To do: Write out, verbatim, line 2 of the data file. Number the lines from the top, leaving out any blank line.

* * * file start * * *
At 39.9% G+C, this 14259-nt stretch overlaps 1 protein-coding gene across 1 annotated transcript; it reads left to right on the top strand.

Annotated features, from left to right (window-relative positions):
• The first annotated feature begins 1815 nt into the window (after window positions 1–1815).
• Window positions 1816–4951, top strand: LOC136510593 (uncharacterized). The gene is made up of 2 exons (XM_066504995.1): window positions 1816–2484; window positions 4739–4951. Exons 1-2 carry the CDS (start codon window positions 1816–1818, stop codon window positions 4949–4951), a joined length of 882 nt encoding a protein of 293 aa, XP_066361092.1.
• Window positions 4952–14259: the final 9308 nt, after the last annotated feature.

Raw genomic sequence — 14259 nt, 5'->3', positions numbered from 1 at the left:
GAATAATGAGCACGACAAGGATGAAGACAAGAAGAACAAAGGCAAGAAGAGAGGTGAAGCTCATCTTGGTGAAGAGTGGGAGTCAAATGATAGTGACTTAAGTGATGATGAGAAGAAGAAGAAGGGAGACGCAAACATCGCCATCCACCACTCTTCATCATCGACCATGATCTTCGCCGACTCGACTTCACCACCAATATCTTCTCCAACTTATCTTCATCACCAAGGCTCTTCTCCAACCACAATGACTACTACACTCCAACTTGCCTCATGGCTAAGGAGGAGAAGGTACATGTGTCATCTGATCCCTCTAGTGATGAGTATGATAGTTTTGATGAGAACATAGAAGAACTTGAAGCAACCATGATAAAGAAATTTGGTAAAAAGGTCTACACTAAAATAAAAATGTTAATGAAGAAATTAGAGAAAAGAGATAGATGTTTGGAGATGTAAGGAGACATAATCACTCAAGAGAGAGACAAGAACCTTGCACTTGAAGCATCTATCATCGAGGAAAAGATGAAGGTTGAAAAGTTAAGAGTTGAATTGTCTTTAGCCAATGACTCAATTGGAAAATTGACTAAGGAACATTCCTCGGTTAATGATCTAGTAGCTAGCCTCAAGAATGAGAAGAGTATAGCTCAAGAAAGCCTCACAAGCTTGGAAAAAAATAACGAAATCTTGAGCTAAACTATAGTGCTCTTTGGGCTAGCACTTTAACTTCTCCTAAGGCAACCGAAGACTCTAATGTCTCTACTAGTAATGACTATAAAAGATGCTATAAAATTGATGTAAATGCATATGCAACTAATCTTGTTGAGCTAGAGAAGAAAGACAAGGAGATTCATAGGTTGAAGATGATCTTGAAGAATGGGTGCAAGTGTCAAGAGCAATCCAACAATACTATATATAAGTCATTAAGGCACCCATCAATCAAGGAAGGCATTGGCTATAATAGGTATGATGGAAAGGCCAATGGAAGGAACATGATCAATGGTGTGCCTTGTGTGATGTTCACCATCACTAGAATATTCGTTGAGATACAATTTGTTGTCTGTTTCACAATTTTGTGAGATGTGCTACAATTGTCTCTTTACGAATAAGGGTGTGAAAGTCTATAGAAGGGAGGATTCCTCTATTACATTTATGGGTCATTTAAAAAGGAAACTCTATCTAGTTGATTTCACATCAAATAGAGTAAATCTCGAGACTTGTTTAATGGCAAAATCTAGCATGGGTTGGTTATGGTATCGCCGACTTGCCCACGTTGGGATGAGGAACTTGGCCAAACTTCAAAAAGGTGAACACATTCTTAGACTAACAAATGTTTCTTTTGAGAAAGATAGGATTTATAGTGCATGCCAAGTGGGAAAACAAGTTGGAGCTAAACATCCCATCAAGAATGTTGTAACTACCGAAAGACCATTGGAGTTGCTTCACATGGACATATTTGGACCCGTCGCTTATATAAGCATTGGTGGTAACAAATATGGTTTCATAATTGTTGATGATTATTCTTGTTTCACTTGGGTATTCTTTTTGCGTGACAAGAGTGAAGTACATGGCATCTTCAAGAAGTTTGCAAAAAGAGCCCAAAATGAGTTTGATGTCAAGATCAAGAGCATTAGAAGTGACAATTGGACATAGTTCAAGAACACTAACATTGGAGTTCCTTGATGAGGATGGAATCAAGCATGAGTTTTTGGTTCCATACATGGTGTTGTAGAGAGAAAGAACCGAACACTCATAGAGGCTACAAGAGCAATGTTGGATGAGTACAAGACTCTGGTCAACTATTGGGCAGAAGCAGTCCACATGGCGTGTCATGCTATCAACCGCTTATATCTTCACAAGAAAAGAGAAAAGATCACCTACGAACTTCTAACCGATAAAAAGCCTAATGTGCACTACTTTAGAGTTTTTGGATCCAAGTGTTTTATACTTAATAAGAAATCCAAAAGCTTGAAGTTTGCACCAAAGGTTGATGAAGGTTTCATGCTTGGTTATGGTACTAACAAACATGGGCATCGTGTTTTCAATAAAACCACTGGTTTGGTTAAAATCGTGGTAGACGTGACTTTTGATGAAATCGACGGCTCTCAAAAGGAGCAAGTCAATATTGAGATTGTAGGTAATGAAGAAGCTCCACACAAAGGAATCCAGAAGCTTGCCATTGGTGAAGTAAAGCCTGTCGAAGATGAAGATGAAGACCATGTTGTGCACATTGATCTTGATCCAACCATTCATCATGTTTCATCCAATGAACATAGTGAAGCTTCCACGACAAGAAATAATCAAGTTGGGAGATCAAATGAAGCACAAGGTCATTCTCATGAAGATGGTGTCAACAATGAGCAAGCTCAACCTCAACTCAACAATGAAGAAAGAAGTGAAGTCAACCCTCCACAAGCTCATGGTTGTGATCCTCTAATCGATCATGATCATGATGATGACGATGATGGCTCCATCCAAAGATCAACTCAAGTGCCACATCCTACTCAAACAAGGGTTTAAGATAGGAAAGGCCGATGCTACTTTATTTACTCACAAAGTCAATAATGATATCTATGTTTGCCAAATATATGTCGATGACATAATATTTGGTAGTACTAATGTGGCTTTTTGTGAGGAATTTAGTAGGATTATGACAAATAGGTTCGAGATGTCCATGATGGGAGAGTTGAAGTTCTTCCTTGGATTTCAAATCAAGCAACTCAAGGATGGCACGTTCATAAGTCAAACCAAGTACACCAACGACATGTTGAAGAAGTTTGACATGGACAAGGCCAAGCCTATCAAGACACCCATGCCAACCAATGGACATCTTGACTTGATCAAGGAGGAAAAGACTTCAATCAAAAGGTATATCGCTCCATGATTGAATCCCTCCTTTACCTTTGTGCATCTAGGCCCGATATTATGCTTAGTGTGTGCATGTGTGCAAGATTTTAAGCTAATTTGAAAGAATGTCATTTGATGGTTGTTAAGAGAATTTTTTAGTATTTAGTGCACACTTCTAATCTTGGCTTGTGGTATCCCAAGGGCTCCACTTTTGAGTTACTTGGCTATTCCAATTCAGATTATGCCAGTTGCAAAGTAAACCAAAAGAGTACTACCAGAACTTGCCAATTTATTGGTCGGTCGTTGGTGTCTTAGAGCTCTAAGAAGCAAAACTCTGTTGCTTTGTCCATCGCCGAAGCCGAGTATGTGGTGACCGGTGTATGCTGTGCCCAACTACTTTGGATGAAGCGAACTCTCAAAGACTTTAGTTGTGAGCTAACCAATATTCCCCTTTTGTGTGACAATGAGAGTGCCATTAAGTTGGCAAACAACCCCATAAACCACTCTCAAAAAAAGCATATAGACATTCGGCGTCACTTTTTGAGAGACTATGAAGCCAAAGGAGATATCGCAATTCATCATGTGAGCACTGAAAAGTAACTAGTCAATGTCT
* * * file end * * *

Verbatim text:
Annotated features, from left to right (window-relative positions):